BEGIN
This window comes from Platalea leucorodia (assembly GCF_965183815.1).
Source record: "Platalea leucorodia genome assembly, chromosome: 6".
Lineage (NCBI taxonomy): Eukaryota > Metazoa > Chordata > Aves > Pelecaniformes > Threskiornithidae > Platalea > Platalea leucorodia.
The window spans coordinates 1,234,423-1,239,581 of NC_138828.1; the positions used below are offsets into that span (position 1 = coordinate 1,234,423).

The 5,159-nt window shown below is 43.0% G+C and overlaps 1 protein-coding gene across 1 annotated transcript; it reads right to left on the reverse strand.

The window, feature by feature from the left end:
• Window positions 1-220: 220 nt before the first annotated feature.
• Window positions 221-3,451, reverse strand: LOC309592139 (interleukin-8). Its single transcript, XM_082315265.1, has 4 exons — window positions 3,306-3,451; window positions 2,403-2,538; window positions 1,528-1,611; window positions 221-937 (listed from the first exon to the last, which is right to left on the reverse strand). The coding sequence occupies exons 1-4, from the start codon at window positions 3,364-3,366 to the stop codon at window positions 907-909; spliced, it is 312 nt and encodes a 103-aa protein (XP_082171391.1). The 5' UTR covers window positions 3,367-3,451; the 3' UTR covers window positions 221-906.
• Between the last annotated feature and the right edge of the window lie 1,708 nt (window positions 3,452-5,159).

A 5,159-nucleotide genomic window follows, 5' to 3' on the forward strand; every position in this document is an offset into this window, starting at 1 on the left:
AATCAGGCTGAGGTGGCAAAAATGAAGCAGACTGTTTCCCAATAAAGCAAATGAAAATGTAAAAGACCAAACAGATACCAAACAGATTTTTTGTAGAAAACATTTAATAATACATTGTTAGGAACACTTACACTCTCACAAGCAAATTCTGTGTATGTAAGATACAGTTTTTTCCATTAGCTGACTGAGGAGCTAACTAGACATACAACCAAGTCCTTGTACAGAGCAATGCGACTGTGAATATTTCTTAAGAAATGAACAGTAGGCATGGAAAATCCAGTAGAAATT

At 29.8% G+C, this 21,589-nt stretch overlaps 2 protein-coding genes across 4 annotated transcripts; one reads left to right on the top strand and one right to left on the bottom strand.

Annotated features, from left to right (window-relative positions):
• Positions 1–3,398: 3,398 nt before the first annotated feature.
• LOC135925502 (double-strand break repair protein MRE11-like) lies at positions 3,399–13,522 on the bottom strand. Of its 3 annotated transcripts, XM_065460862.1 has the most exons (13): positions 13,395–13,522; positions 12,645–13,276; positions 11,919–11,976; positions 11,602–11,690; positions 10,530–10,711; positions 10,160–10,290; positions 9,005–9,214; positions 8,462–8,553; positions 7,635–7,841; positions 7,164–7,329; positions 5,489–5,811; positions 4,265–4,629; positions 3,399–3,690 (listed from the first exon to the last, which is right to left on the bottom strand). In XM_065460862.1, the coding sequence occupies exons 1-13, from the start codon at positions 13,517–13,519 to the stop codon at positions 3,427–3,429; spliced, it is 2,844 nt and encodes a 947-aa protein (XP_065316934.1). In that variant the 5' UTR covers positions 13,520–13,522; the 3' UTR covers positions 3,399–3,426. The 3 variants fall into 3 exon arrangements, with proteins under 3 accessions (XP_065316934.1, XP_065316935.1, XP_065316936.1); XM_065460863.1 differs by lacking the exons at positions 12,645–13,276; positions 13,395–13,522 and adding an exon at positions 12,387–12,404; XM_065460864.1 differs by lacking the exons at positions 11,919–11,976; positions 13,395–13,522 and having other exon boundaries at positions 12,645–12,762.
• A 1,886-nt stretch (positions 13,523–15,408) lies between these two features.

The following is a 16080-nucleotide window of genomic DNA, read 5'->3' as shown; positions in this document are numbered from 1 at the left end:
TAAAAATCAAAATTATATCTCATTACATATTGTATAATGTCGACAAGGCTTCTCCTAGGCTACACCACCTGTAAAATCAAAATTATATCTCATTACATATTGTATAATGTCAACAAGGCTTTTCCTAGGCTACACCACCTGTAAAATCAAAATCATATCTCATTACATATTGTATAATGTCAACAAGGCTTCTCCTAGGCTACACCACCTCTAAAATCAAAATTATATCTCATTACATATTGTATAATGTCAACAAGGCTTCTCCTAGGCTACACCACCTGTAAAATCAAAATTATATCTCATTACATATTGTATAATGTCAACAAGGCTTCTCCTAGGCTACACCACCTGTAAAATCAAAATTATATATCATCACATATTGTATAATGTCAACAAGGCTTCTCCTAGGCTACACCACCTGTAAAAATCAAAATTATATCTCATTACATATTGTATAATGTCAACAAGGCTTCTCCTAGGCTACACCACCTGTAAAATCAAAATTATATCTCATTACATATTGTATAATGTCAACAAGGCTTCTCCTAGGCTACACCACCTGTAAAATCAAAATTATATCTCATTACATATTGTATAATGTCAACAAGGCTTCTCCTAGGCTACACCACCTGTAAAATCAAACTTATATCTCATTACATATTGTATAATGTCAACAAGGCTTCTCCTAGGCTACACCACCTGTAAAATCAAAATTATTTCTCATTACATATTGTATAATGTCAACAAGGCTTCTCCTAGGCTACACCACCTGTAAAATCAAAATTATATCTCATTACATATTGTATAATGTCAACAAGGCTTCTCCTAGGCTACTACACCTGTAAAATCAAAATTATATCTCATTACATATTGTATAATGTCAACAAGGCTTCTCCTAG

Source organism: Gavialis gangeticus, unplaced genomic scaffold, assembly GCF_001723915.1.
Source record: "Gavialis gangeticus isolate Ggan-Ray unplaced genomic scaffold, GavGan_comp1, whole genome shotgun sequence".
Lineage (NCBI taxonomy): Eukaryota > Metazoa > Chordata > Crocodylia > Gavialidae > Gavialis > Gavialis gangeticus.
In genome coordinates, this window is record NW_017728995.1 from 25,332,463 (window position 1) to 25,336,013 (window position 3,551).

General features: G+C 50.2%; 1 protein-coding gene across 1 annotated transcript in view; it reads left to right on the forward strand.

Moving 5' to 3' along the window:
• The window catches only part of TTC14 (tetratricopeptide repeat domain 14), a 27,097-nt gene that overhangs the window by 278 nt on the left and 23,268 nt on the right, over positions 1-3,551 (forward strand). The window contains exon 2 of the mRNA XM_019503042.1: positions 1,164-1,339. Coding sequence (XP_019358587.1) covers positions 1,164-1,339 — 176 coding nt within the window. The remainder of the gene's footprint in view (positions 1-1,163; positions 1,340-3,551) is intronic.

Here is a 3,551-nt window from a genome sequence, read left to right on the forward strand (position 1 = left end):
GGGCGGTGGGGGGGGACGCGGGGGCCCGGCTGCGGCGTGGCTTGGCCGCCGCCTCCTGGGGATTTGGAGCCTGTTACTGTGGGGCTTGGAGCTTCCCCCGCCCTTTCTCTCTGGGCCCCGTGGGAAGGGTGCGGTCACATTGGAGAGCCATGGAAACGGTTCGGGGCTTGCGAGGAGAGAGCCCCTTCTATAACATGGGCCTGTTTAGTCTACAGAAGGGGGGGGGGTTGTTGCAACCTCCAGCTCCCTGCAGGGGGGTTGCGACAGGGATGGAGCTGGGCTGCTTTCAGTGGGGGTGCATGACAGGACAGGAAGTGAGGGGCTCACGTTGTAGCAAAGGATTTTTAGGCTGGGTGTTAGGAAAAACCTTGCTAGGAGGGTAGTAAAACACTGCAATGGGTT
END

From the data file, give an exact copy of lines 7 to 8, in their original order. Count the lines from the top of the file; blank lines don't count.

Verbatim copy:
• Window positions 1-220: 220 nt before the first annotated feature.
• Window positions 221-3,451, reverse strand: LOC309592139 (interleukin-8). Its single transcript, XM_082315265.1, has 4 exons — window positions 3,306-3,451; window positions 2,403-2,538; window positions 1,528-1,611; window positions 221-937 (listed from the first exon to the last, which is right to left on the reverse strand). The coding sequence occupies exons 1-4, from the start codon at window positions 3,364-3,366 to the stop codon at window positions 907-909; spliced, it is 312 nt and encodes a 103-aa protein (XP_082171391.1). The 5' UTR covers window positions 3,367-3,451; the 3' UTR covers window positions 221-906.